Animation Studio doesn’t have very many preferences to set—in fact, there’s only one! It’s an important one though, because it determines how your added images look in your animation.

When you add (import) images to a project, the image is converted from its original format to the BMP format. If the image uses more than 256 colors, it will be converted to use a maximum of 256 colors. To better understand why this happens, please read the Introduction to Animated GIFs.

Creating a bit of random noise in the image so that it doesn’t look awkward is called dithering. Many dithering methods have been developed to do this, because some images work better with a certain type of method than with others. If you are importing your images and they look weird, you may want to try another dither mode.

To switch dither modes, open the Preferences window by going to Edit > Preferences. Select a dither mode from the drop-down menu and click OK.

The various modes are quite complicated, but here’s a basic explanation of each available method:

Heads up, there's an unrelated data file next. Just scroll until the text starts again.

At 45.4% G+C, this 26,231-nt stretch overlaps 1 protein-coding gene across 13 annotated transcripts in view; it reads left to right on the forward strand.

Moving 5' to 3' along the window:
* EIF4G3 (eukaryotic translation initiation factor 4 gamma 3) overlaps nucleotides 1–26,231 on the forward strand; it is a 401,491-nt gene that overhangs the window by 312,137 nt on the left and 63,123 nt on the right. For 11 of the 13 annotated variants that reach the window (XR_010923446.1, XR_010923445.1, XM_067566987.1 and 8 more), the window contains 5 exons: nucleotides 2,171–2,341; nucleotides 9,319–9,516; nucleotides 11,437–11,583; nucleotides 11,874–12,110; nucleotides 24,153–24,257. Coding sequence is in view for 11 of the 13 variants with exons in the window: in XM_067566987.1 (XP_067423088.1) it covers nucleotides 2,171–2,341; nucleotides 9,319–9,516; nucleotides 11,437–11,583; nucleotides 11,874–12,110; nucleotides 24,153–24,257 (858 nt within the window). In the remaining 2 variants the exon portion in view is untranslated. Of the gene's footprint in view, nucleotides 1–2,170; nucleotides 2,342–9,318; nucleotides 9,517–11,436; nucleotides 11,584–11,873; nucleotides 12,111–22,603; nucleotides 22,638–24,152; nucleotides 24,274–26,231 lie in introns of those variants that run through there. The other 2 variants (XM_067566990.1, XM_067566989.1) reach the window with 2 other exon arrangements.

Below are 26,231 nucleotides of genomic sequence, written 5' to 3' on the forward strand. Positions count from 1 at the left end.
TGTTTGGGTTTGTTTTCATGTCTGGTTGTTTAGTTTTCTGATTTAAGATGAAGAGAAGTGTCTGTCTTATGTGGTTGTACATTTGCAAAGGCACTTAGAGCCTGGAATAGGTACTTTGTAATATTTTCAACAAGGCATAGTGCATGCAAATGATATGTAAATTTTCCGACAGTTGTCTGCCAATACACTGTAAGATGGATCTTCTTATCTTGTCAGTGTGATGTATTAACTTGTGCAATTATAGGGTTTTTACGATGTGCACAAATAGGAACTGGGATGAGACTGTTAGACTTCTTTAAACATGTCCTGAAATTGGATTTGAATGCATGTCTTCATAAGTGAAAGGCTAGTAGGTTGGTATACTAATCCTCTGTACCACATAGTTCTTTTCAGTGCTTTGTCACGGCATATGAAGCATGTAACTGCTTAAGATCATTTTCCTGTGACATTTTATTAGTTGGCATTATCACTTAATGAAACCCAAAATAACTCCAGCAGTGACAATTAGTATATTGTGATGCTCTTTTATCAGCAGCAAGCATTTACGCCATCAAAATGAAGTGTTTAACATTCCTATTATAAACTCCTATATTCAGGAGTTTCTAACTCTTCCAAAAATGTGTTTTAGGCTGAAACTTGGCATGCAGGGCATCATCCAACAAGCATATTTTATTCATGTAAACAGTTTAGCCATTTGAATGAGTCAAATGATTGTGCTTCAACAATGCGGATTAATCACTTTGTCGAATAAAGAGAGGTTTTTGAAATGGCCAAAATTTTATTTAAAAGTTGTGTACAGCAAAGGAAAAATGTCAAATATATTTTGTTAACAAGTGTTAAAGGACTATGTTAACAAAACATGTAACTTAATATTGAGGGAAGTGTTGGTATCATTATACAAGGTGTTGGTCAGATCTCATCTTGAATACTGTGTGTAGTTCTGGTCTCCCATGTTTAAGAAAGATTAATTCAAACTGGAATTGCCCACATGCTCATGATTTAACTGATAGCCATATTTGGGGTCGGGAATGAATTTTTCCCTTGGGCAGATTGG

Nearest color matching w/o error correction

This method simply converts the image without dithering, using the closest match for each color.

Floyd-Steinberg Error Diffusion

This is the default dithering method, and usually the best option. It creates a very fine-grained dither that diffuses to neighboring pixels.

Stucki Error Diffusion

This method creates coarse-grained dithering, but sharpens the image a bit.

Sierra Error Diffusion

This somewhat faster method creates coarse-grained dithering but tends to produce few visual artifacts, or visible noise/glitches.

Jarvis, Judice & Ninke Error Diffusion

This is generally the most accurate coarse-grained dithering mode, and also creates very few visual artifacts.

Stevenson & Arche Error Diffusion

This coarse-grained dithering mode usually produces converted images with a higher color contrast.

Burkes Error Diffusion

This coarse-grained dithering mode is fast, but can produce somewhat erratic results.